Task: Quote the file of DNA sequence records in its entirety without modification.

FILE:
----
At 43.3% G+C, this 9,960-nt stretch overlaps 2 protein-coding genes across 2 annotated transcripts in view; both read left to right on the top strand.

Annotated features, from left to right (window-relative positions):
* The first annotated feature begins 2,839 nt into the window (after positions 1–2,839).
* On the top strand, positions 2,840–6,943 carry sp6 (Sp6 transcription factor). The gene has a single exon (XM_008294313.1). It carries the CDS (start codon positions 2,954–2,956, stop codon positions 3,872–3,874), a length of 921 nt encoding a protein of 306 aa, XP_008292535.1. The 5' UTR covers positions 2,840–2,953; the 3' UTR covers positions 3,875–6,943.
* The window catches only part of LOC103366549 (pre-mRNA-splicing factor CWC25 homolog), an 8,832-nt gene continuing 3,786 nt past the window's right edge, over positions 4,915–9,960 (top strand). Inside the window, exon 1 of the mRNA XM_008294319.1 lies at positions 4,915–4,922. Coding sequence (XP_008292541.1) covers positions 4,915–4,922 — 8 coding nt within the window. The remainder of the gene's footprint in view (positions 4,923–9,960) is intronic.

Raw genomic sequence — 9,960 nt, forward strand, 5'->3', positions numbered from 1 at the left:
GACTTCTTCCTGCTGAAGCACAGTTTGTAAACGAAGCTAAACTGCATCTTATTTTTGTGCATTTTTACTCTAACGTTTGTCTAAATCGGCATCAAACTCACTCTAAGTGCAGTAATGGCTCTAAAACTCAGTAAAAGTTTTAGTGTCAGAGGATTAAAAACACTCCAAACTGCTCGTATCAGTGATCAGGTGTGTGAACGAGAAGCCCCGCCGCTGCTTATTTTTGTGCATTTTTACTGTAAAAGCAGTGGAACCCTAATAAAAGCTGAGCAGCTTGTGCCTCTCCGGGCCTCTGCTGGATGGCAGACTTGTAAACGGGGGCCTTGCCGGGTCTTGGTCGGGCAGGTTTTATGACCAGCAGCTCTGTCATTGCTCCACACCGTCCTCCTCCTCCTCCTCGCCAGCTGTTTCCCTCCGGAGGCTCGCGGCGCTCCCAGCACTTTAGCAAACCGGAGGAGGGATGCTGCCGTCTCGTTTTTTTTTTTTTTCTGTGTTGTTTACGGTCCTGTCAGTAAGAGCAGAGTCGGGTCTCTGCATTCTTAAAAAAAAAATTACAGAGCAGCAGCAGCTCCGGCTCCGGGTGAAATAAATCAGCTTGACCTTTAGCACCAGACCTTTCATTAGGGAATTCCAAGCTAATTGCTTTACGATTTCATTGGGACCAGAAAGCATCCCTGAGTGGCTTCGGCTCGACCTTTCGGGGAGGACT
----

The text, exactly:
At 43.3% G+C, this 9,960-nt stretch overlaps 2 protein-coding genes across 2 annotated transcripts in view; both read left to right on the top strand.

Annotated features, from left to right (window-relative positions):
* The first annotated feature begins 2,839 nt into the window (after positions 1–2,839).
* On the top strand, positions 2,840–6,943 carry sp6 (Sp6 transcription factor). The gene has a single exon (XM_008294313.1). It carries the CDS (start codon positions 2,954–2,956, stop codon positions 3,872–3,874), a length of 921 nt encoding a protein of 306 aa, XP_008292535.1. The 5' UTR covers positions 2,840–2,953; the 3' UTR covers positions 3,875–6,943.
* The window catches only part of LOC103366549 (pre-mRNA-splicing factor CWC25 homolog), an 8,832-nt gene continuing 3,786 nt past the window's right edge, over positions 4,915–9,960 (top strand). Inside the window, exon 1 of the mRNA XM_008294319.1 lies at positions 4,915–4,922. Coding sequence (XP_008292541.1) covers positions 4,915–4,922 — 8 coding nt within the window. The remainder of the gene's footprint in view (positions 4,923–9,960) is intronic.

Raw genomic sequence — 9,960 nt, forward strand, 5'->3', positions numbered from 1 at the left:
GACTTCTTCCTGCTGAAGCACAGTTTGTAAACGAAGCTAAACTGCATCTTATTTTTGTGCATTTTTACTCTAACGTTTGTCTAAATCGGCATCAAACTCACTCTAAGTGCAGTAATGGCTCTAAAACTCAGTAAAAGTTTTAGTGTCAGAGGATTAAAAACACTCCAAACTGCTCGTATCAGTGATCAGGTGTGTGAACGAGAAGCCCCGCCGCTGCTTATTTTTGTGCATTTTTACTGTAAAAGCAGTGGAACCCTAATAAAAGCTGAGCAGCTTGTGCCTCTCCGGGCCTCTGCTGGATGGCAGACTTGTAAACGGGGGCCTTGCCGGGTCTTGGTCGGGCAGGTTTTATGACCAGCAGCTCTGTCATTGCTCCACACCGTCCTCCTCCTCCTCCTCGCCAGCTGTTTCCCTCCGGAGGCTCGCGGCGCTCCCAGCACTTTAGCAAACCGGAGGAGGGATGCTGCCGTCTCGTTTTTTTTTTTTTTCTGTGTTGTTTACGGTCCTGTCAGTAAGAGCAGAGTCGGGTCTCTGCATTCTTAAAAAAAAAATTACAGAGCAGCAGCAGCTCCGGCTCCGGGTGAAATAAATCAGCTTGACCTTTAGCACCAGACCTTTCATTAGGGAATTCCAAGCTAATTGCTTTACGATTTCATTGGGACCAGAAAGCATCCCTGAGTGGCTTCGGCTCGACCTTTCGGGGAGGACT